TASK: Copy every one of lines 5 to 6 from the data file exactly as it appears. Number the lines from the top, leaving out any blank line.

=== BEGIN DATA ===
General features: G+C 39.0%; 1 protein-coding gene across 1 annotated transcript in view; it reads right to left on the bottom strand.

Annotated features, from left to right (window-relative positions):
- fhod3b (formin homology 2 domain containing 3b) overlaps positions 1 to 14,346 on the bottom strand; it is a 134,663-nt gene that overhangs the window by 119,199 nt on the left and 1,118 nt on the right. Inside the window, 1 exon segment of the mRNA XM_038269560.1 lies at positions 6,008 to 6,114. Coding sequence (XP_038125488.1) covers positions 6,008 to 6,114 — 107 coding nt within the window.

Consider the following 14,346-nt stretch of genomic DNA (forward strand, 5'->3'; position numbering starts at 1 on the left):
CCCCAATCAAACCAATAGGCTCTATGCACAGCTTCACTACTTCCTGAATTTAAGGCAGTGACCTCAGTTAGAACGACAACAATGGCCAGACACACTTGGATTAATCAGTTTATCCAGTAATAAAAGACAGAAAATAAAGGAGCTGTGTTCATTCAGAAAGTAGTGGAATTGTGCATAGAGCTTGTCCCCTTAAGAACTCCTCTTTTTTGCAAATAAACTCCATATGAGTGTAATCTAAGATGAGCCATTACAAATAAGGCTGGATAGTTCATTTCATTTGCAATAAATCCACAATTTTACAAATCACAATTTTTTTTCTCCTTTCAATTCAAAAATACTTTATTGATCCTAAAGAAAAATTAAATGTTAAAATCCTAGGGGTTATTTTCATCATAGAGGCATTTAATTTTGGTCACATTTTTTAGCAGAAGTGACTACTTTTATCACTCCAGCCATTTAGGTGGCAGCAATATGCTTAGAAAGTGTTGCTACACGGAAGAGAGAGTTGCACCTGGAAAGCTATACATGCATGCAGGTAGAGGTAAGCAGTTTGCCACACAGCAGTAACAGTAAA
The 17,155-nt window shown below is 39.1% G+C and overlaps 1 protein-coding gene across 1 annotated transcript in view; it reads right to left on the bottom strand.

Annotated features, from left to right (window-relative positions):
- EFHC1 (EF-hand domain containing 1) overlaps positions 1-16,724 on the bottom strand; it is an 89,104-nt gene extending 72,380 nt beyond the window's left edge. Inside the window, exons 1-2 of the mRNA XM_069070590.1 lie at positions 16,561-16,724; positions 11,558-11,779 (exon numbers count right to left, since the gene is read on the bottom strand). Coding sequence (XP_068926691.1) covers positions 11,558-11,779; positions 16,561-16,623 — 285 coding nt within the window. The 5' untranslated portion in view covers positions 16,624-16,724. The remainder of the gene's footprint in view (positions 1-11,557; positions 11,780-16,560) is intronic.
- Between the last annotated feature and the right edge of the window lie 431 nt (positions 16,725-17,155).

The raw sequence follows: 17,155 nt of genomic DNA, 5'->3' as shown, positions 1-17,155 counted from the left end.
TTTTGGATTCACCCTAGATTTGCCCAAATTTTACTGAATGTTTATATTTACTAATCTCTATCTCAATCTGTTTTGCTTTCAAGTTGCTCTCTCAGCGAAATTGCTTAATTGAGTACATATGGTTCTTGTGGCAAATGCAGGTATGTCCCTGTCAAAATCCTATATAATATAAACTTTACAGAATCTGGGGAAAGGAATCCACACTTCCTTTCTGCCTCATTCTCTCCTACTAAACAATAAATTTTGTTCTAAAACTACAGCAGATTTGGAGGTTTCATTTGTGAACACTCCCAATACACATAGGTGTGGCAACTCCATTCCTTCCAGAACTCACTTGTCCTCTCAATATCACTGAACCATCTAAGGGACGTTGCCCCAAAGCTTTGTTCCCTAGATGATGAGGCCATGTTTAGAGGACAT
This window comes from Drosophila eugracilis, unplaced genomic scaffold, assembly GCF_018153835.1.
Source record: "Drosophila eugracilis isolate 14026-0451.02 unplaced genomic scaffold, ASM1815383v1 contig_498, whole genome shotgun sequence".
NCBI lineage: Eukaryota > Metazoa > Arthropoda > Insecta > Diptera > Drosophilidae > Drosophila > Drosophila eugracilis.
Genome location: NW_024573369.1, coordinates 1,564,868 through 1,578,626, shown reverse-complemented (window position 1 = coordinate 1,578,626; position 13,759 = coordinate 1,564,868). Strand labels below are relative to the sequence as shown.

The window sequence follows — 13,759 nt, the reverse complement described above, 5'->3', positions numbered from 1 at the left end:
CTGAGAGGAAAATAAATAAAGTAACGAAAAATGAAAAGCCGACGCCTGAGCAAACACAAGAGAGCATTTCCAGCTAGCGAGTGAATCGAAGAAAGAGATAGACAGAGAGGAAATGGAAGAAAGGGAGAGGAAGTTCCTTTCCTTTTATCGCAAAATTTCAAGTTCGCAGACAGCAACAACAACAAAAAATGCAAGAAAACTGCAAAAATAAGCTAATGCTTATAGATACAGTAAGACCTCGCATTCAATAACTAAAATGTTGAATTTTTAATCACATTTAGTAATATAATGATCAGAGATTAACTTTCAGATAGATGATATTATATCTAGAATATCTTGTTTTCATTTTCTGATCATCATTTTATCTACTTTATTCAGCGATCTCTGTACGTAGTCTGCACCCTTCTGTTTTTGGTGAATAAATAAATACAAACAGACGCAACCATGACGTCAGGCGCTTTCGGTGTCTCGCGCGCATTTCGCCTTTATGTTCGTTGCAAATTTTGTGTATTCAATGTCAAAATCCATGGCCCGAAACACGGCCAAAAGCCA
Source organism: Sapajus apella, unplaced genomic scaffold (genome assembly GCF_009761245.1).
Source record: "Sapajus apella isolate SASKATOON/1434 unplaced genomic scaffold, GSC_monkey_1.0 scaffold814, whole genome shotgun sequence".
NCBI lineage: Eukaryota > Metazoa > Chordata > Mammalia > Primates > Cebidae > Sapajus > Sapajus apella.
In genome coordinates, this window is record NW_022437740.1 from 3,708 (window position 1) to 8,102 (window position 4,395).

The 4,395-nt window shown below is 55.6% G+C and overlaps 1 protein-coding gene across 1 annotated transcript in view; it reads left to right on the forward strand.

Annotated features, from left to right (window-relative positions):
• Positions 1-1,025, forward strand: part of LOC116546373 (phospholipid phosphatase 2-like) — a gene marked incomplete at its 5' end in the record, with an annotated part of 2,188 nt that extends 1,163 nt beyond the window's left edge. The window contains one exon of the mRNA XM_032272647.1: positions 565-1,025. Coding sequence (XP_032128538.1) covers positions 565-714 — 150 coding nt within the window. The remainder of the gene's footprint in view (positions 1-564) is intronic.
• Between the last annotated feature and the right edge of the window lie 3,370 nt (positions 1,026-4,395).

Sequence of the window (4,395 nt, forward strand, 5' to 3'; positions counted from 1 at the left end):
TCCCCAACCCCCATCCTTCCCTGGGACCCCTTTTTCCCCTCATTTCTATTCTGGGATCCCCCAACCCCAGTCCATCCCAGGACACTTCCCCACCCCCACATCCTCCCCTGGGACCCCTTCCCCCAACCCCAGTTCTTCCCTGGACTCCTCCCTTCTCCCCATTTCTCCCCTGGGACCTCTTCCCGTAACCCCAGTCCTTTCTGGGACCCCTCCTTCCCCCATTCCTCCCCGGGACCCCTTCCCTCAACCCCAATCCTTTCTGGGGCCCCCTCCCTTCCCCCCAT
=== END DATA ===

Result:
CCCCAATCAAACCAATAGGCTCTATGCACAGCTTCACTACTTCCTGAATTTAAGGCAGTGACCTCAGTTAGAACGACAACAATGGCCAGACACACTTGGATTAATCAGTTTATCCAGTAATAAAAGACAGAAAATAAAGGAGCTGTGTTCATTCAGAAAGTAGTGGAATTGTGCATAGAGCTTGTCCCCTTAAGAACTCCTCTTTTTTGCAAATAAACTCCATATGAGTGTAATCTAAGATGAGCCATTACAAATAAGGCTGGATAGTTCATTTCATTTGCAATAAATCCACAATTTTACAAATCACAATTTTTTTTCTCCTTTCAATTCAAAAATACTTTATTGATCCTAAAGAAAAATTAAATGTTAAAATCCTAGGGGTTATTTTCATCATAGAGGCATTTAATTTTGGTCACATTTTTTAGCAGAAGTGACTACTTTTATCACTCCAGCCATTTAGGTGGCAGCAATATGCTTAGAAAGTGTTGCTACACGGAAGAGAGAGTTGCACCTGGAAAGCTATACATGCATGCAGGTAGAGGTAAGCAGTTTGCCACACAGCAGTAACAGTAAA
The 17,155-nt window shown below is 39.1% G+C and overlaps 1 protein-coding gene across 1 annotated transcript in view; it reads right to left on the bottom strand.